Democrats help students fight soaring interest rates

By Meagan Steiner U-wire

PHILADELPHIA – Some Democrats in Congress want students to help them “Reverse the Raid on Student Aid.”

That’s the name of a bill introduced earlier this month by Rep. George Miller (D-Calif.) and Sen. Dick Durbin (D-Ill.). The legislation would cut interest rates in half for federal student loans.

Last week, the Democrats on the House Committee on Education and the Work Force launched a forum on their Web site that encourages students and parents to share written and video testimonials on the importance of college affordability to increase popular support for the bill.

Beginning July 1, the bill would reduce Federal Stafford Loan interest rates to 3.4 percent for need-based loans taken out by students and to 4.25 percent for loans taken out by parents for undergraduate students, half the current levels.

The Reverse the Raid bill would cancel interest-rate increases set to take effect July 1.

Students with federal loans owe an average of $17,500, but this number will drop by $5,600 with Reverse the Raid, according to a press release from Miller, the senior Democrat on the House Committee on Education and the Work Force.

Proponents of the bill hope that their online forum will help it to advance quickly.

“The thing that moves members of Congress and senators to act faster than anything else is when they hear from their own constituents,” said Tom Kiley, a spokesman for the committee’s Democrats.

Larry Zaglaniczny, director of congressional relations for the National Association of Student Financial Aid Administrators, an advocacy group, said the forum represents an effort to “use whatever technology is at hand to increase public support and public pressure for important legislation.”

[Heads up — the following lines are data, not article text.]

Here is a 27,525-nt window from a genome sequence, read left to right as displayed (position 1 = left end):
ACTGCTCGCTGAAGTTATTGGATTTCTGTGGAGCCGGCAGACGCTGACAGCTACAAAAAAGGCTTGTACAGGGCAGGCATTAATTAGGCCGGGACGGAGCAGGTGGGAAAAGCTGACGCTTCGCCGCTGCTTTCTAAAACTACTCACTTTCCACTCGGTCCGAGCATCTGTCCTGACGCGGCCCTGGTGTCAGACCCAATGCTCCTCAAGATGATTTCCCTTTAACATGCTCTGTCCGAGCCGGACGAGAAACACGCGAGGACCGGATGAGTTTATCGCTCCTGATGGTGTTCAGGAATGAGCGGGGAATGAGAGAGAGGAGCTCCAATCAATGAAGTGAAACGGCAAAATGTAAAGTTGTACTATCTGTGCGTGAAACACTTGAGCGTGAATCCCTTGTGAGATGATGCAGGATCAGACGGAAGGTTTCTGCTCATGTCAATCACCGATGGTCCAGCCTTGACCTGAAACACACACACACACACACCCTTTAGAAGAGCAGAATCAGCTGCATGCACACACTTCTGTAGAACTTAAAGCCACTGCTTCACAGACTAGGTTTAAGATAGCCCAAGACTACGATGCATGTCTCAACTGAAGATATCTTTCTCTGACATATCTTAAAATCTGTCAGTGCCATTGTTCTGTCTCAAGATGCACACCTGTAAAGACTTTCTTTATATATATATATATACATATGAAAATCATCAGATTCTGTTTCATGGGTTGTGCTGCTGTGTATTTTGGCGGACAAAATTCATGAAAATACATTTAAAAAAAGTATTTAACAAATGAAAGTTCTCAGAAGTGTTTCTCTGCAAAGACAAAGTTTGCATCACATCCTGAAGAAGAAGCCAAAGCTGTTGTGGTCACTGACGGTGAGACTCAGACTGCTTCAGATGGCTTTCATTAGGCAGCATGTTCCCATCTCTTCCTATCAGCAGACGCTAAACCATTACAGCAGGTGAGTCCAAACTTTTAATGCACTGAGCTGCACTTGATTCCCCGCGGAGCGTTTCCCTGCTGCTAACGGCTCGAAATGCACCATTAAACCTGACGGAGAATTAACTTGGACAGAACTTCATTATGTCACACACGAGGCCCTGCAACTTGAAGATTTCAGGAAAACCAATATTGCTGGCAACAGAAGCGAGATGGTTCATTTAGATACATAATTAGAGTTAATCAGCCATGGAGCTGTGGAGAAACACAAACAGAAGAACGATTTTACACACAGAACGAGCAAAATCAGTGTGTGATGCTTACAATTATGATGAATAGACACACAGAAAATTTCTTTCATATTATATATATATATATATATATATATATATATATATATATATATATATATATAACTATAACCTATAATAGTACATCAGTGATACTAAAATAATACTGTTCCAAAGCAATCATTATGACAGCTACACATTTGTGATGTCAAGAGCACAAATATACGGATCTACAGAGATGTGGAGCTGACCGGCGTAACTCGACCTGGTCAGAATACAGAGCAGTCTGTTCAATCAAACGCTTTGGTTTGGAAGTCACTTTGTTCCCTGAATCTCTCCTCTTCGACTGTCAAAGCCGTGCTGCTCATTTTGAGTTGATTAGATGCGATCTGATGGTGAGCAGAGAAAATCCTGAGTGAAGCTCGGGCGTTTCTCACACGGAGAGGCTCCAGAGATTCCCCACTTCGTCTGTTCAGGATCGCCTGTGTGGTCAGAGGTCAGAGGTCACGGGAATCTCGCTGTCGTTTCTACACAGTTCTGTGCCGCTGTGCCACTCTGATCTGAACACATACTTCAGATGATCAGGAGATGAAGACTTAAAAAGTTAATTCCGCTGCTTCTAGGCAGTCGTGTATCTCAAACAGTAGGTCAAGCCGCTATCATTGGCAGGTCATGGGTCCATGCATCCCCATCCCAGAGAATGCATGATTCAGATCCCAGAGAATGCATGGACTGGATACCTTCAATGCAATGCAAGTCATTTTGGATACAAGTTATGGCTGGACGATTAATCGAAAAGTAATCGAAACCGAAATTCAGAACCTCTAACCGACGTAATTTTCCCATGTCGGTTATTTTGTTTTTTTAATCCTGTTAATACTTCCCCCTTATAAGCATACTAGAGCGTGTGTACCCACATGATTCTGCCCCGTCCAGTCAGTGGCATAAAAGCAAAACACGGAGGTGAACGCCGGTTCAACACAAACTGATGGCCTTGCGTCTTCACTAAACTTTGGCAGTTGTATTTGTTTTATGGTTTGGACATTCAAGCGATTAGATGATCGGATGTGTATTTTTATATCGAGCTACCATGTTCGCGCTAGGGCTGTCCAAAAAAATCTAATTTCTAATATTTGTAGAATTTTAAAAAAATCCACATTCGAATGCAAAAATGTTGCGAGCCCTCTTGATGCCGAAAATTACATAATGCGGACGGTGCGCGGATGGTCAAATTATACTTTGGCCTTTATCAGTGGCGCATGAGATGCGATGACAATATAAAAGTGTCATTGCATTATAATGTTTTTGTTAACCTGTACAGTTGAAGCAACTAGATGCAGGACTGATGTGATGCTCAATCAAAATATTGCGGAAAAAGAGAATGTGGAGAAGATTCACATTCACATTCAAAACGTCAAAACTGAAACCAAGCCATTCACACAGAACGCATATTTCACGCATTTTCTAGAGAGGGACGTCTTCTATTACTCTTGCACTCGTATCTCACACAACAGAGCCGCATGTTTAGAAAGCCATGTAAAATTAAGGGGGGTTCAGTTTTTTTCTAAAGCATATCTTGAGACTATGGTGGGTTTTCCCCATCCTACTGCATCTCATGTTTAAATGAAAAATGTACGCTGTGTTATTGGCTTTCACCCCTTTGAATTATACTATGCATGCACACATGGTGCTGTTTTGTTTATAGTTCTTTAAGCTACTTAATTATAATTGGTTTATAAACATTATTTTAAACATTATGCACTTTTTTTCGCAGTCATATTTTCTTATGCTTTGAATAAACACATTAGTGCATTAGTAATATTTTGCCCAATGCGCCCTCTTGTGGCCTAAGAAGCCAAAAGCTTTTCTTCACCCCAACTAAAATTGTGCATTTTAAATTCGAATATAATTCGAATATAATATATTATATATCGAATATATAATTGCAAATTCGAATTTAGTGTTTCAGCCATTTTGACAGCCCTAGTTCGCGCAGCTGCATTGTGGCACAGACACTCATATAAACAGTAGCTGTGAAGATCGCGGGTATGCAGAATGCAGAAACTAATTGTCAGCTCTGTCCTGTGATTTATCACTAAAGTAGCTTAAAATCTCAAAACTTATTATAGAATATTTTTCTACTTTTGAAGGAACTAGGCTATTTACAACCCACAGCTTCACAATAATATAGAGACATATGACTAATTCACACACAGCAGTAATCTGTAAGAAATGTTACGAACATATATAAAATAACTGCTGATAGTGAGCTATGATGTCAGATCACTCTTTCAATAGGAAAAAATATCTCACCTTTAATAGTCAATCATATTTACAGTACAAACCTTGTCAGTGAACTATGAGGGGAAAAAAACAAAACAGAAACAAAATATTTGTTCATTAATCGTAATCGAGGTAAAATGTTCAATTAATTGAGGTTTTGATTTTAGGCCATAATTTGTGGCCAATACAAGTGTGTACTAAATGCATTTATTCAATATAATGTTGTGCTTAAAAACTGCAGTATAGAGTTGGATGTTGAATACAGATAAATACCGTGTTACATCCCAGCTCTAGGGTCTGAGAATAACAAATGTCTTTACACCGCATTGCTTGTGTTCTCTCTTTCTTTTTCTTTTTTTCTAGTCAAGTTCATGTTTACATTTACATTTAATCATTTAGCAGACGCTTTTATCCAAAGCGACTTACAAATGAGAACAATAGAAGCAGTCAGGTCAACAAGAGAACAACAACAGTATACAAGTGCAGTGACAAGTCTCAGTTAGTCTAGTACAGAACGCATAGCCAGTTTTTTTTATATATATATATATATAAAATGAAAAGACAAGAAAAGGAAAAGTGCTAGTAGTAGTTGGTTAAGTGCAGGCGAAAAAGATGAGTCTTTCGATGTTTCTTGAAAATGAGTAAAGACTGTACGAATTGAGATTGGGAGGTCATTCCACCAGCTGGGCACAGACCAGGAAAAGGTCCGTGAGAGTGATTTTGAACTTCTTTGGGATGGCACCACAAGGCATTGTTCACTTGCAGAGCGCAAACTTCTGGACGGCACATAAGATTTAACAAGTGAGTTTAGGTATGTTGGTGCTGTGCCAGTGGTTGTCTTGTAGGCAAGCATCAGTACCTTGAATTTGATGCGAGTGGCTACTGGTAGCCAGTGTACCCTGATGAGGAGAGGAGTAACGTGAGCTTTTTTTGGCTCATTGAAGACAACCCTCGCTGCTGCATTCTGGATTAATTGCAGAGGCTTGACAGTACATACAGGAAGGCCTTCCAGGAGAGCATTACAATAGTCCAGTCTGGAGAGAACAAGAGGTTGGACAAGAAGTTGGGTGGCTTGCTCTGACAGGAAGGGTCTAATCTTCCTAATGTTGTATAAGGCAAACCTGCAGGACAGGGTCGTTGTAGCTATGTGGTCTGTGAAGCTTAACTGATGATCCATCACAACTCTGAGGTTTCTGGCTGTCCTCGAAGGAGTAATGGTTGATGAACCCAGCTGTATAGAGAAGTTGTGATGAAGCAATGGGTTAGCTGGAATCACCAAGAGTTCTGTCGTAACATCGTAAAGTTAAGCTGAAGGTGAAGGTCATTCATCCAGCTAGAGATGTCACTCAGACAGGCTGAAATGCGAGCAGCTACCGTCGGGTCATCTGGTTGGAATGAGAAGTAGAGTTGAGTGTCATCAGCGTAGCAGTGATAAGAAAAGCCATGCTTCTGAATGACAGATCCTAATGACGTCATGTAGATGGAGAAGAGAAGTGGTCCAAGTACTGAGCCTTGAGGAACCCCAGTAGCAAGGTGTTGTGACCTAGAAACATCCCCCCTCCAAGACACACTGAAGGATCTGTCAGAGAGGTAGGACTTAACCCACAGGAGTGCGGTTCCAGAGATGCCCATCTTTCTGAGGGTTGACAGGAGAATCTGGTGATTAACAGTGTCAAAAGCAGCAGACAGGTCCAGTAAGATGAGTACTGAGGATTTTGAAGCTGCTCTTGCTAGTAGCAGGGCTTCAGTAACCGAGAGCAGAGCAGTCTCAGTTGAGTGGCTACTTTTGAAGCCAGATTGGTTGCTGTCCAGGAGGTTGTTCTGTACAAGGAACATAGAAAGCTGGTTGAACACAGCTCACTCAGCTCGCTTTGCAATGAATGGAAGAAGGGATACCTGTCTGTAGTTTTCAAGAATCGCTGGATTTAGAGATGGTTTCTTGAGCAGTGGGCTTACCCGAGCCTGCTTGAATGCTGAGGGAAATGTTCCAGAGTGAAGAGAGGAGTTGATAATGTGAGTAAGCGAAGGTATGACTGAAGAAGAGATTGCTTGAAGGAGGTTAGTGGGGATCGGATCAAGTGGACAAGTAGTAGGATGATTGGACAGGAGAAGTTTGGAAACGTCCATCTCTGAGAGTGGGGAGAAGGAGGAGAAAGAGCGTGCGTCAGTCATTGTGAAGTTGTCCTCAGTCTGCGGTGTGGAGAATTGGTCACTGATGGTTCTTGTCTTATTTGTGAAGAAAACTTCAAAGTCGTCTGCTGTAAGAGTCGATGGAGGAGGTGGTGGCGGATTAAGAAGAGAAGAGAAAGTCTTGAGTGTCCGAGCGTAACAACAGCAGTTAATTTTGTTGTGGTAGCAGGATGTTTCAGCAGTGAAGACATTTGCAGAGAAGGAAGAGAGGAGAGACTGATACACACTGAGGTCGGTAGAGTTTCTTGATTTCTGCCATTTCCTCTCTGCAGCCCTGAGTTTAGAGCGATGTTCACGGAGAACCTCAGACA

And the forum has received dozens of submissions, Kiley said. Though set to close tomorrow, it will likely remain open for an additional week, he added.

Miller views the forum as a way for more citizens to participate in financial aid legislation, Kiley said.

Tom Culligan, Legislative Assistant to Rep. Thomas Petri (R-Wis.) who is vice chairman of the Education and the Work Force Committee and opposes the Raid bill, said proponents haven’t named a source for the $30 billion that the legislation could cost over five years.

The Reverse the Raid bill “set an artificially low interest rate and didn’t talk about where the money was going to come from,” Culligan said. “If the funding was available, I don’t think anyone would be opposed to that.”

College sophomore and Pennsylvania College Democrats Vice President Nathan Hake said that the statewide organization is urging individual chapters to back the bill.